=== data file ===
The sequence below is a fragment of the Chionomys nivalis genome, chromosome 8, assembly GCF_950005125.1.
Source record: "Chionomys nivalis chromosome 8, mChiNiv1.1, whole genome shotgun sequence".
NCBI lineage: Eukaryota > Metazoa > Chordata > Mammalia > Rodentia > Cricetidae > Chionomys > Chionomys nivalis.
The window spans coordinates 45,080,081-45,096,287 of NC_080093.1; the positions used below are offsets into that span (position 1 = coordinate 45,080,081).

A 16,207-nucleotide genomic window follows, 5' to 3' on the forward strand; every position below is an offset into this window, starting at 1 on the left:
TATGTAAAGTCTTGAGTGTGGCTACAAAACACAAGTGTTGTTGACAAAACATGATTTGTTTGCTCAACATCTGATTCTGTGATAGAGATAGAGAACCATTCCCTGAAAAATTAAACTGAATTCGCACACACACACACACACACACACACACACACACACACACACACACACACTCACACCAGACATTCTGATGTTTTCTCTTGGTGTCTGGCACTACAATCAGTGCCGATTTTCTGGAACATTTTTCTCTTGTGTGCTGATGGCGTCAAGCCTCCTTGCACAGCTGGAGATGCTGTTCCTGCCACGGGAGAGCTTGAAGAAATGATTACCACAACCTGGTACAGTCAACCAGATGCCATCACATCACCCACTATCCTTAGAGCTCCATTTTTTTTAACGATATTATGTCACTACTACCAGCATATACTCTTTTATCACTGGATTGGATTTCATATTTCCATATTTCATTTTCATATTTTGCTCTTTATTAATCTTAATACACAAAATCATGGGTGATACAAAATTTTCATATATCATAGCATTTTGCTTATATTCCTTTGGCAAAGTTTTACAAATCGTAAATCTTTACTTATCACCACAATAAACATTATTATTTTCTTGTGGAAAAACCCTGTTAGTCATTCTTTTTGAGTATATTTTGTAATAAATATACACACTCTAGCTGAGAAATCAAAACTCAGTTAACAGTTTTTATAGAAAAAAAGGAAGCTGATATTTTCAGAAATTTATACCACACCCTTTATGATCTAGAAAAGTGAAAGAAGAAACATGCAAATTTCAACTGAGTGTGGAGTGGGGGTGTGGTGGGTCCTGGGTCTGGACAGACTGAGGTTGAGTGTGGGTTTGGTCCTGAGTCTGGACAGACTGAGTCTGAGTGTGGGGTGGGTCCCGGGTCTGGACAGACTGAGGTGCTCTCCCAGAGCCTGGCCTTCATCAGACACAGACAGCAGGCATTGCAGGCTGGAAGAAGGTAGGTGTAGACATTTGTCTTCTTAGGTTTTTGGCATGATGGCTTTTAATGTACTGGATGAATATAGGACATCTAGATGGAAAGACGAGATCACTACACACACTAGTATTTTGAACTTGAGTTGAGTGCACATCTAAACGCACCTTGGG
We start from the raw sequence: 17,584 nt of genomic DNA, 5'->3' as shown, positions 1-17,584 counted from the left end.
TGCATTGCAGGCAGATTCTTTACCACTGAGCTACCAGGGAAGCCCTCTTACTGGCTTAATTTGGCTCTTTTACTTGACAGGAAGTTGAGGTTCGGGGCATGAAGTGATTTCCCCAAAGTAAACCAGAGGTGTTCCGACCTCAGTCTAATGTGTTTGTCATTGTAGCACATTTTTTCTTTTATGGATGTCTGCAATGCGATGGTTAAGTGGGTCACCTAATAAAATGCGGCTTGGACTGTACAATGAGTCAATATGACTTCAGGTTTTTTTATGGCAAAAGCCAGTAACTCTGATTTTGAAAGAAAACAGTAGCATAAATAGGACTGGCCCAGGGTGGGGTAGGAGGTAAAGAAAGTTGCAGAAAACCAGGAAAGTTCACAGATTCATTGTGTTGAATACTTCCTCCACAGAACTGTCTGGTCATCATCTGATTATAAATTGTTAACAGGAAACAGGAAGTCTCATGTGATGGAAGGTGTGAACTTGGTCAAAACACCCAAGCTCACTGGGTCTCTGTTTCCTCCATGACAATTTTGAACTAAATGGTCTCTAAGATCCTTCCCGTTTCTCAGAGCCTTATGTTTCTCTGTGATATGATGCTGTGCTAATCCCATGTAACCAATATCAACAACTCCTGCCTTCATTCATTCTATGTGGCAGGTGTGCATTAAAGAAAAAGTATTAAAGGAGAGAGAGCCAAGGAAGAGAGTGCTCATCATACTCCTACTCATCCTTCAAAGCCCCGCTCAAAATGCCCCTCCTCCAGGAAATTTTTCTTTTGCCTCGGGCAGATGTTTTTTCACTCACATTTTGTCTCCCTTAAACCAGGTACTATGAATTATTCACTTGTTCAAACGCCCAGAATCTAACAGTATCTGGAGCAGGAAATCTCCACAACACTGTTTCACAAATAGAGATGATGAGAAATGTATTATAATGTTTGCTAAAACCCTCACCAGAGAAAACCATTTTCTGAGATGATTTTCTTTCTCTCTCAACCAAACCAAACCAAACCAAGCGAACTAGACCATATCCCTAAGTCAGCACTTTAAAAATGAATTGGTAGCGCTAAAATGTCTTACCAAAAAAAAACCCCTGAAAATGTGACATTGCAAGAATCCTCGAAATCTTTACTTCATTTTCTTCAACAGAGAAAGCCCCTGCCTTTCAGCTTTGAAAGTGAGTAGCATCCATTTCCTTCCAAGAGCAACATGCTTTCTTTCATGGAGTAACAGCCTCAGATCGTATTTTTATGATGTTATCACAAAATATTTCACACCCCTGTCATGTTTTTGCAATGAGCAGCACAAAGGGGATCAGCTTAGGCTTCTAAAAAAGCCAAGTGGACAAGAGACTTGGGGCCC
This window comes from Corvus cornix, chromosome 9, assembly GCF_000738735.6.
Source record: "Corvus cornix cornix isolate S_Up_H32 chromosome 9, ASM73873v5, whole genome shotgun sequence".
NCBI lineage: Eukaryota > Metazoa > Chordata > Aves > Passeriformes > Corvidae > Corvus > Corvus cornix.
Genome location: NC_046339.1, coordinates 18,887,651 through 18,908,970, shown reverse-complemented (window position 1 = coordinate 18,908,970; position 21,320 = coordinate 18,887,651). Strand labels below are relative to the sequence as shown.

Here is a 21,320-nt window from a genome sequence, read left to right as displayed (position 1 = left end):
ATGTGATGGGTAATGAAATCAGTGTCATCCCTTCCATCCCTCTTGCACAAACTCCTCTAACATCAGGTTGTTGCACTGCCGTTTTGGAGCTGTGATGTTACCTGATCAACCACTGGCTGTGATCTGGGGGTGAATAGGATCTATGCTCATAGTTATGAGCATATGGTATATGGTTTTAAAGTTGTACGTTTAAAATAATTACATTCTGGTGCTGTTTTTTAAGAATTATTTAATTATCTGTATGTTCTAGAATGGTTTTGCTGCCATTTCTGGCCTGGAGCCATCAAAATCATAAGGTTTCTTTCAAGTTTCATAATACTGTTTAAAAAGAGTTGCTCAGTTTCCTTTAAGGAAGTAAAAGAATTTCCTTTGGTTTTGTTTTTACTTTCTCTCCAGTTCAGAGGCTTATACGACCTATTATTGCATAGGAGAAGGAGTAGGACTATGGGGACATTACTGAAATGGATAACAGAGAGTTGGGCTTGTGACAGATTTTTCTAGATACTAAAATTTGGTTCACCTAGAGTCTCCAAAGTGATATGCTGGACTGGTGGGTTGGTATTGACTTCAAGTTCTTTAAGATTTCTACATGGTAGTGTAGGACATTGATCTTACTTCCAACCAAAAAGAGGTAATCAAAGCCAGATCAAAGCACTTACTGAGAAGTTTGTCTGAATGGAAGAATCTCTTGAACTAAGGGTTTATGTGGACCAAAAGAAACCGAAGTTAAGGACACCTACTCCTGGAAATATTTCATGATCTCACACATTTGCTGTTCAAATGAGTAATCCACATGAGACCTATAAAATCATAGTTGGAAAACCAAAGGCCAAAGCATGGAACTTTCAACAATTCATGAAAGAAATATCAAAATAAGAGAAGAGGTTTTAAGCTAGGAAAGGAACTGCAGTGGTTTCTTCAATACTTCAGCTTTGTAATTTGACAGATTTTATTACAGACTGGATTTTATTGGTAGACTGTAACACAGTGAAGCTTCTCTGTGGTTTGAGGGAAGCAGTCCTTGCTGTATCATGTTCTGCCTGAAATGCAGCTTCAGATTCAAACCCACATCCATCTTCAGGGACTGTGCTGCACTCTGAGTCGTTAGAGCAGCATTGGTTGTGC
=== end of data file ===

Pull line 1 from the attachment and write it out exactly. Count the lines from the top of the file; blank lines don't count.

The sequence below is a fragment of the Chionomys nivalis genome, chromosome 8, assembly GCF_950005125.1.